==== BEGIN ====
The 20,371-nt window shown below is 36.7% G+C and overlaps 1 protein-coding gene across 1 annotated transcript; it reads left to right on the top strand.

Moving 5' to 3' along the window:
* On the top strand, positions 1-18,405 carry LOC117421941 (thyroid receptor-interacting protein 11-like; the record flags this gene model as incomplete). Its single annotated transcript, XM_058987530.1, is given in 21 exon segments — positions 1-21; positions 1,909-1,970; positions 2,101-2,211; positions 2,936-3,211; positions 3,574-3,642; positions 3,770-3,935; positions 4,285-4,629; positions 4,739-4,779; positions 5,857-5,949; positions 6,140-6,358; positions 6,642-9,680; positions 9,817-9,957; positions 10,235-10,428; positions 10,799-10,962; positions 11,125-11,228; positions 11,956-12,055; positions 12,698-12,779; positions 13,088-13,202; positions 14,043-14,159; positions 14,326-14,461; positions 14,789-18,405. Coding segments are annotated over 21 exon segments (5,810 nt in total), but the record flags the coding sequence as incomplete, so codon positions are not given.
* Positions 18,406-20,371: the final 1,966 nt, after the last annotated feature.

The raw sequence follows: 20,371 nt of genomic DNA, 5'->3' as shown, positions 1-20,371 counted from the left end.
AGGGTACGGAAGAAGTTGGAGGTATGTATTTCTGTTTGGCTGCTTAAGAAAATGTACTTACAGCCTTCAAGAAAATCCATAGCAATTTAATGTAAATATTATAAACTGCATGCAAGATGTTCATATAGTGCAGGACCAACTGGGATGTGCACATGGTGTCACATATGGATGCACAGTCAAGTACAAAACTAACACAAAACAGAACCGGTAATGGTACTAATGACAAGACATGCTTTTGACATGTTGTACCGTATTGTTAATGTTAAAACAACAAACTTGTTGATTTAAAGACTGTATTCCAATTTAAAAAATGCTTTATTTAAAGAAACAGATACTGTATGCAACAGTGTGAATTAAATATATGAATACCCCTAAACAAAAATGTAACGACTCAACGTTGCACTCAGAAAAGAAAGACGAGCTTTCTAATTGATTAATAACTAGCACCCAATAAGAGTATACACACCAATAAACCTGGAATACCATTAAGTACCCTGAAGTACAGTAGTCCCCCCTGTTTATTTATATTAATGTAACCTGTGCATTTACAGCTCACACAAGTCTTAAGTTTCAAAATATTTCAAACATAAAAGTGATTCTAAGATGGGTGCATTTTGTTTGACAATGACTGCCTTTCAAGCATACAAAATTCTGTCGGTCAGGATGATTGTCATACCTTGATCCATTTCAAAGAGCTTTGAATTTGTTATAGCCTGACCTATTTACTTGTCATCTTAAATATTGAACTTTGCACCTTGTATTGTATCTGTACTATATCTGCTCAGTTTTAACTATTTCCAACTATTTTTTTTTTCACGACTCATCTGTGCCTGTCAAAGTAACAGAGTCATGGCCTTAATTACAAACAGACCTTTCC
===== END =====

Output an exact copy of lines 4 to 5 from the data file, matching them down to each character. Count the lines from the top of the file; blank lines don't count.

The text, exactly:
* Positions 18,406-20,371: the final 1,966 nt, after the last annotated feature.

The raw sequence follows: 20,371 nt of genomic DNA, 5'->3' as shown, positions 1-20,371 counted from the left end.